Renowned Bitcoin (BTC) proponent explained why this is the first cryptocurrency superior to Gold
Digital entrepreneur Michael Saylor, CEO and co-founder of MicroStrategy Inc., the flagship firm of corporations’ Bitcoin (BTC) euphoria, spoke to members of the Economic Club of New York and tried to answer why economists are wrong about the king coin.
Bitcoin, the American dream of cyberspace
According to the article by Bloomberg Crypto, Mr. Saylor took part in the discussion at the meeting of the Economic Club of New York with major economic scientists.
Michael Saylor, chief executive of enterprise software maker MicroStrategy and noted Bitcoin proselytizer, spoke to economists about the merits of the world’s largest digital asset https://t.co/CZewXCQiNq
— Bloomberg Crypto (@crypto) March 15, 2022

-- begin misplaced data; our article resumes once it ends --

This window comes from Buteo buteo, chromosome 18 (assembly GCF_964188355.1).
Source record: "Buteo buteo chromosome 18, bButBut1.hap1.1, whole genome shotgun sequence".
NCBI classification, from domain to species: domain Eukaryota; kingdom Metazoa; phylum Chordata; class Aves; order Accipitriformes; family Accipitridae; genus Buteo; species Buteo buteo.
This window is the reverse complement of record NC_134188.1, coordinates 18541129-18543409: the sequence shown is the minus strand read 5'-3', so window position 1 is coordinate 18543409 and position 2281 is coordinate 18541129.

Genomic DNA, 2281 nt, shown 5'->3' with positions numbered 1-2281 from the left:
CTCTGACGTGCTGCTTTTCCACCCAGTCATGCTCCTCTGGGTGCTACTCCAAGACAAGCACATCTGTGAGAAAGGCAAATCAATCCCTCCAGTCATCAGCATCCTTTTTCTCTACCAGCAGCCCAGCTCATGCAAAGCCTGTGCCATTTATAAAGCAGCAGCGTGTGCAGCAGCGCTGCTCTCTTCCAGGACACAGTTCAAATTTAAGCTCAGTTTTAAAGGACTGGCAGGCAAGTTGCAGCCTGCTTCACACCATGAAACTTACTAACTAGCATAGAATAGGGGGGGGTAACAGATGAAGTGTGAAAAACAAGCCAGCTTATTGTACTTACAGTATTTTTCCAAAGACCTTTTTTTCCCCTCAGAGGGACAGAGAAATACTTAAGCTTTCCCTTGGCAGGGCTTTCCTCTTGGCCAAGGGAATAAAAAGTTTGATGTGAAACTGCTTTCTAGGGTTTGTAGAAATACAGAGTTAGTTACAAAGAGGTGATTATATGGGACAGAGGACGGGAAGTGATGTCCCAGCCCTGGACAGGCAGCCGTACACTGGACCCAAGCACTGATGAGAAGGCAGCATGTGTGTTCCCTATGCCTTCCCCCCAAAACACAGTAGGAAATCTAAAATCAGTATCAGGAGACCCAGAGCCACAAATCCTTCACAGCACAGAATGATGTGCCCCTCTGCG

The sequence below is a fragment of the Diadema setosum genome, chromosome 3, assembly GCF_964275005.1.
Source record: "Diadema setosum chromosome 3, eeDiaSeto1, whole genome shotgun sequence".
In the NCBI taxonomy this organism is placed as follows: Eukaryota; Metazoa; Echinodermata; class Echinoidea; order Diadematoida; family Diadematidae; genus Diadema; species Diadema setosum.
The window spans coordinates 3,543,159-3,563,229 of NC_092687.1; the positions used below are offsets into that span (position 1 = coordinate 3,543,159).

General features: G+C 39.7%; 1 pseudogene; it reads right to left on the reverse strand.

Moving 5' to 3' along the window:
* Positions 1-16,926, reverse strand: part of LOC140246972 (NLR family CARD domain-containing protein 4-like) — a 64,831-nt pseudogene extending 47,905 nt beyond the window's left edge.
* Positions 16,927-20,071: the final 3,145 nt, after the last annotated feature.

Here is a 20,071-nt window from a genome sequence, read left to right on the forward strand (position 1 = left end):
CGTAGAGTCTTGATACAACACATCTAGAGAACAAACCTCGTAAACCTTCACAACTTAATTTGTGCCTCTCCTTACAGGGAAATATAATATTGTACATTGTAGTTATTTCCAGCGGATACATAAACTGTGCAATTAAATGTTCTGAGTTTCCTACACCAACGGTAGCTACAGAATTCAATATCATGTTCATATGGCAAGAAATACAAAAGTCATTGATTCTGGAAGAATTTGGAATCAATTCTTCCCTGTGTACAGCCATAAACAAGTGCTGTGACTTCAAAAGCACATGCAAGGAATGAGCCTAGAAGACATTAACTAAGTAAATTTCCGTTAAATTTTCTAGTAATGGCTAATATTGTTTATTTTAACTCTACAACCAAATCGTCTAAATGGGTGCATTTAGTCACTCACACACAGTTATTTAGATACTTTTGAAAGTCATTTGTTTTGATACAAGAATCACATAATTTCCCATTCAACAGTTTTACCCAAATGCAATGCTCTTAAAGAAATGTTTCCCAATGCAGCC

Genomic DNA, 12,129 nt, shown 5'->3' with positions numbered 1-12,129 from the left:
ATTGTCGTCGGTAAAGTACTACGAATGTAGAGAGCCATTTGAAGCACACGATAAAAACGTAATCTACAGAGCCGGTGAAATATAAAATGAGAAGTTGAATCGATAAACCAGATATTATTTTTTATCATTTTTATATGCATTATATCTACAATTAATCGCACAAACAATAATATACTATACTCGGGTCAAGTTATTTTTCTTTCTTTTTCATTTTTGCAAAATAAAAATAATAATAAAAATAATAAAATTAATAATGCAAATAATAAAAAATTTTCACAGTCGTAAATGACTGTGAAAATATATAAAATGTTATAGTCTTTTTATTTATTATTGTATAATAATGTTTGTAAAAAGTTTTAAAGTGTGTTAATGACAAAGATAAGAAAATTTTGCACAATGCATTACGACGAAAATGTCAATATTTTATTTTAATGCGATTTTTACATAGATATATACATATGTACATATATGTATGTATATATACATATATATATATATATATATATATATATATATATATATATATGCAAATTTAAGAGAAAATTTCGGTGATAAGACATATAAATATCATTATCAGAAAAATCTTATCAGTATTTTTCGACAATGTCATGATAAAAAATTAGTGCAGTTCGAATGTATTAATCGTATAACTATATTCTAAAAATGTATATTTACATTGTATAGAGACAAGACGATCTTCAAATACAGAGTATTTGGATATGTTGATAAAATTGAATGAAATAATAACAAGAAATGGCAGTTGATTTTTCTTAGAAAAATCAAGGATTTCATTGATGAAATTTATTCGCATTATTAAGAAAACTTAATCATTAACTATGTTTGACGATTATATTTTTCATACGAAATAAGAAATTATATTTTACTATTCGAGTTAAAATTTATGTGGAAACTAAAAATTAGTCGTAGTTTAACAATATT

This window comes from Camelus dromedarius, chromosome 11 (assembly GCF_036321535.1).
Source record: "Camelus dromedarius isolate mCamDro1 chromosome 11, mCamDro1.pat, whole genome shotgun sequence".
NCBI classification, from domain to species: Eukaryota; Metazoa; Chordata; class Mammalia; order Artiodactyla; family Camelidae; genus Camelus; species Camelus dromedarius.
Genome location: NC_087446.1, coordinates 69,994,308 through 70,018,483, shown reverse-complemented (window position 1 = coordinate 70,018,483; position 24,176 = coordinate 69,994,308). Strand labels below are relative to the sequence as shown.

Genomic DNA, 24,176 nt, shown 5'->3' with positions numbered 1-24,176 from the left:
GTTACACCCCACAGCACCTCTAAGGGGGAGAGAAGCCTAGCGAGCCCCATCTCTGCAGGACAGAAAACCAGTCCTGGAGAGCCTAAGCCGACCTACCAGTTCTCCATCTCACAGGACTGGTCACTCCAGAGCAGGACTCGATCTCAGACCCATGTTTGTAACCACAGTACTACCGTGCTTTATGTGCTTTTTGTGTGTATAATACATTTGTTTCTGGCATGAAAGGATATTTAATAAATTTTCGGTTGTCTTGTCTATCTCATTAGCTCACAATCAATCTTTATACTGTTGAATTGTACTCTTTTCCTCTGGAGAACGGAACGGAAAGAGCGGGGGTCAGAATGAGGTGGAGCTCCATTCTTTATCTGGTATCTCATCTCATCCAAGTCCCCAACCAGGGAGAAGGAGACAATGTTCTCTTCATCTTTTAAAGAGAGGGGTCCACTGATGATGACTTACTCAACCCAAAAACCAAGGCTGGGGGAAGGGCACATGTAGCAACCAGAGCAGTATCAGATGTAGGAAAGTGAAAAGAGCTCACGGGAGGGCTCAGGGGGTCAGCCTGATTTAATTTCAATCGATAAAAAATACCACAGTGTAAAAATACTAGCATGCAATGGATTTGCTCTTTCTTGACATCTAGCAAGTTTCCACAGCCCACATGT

He recalled that his company was faced with a “fast death” (from rapid technology shift) and a “slow death” (due to a massive increase in the money supply). But then, investing in Bitcoin (BTC) was chosen as a new way of hedging against inflation and market volatility.
Typically, this role was attributed to Gold (XAU) but, Mr. Saylor adds, you cannot develop it and rent it. That is why high-end real estate is a better hedge than Gold (XAU).
However, in periods of political tension, real estate of all categories becomes illiquid in no time – and that’s where Bitcoin (BTC) comes into play:
If your property is not safe out of your country and it’s not safe in your country, where can you go? The answer is cyberspace. Bitcoin is the American dream
When MicroStrategy buys
Nasdaq-traded MicroStrategy is the largest corporate holder of Bitcoin (BTC): it currently owns 125,051 Bitcoins (BTC), or 0.595% of its aggregated supply.
Its last purchase took place on Feb. 1, 2022; the firm allocated another $25 million in digital gold. By press time, the company holds Bitcoin (BTC) at 30% profit. It also should be noted that its BTC stash is larger than its market valuation.
In all, corporations are responsible for 1,492,780 Bitcoins (BTC), or 7.1% of its supply.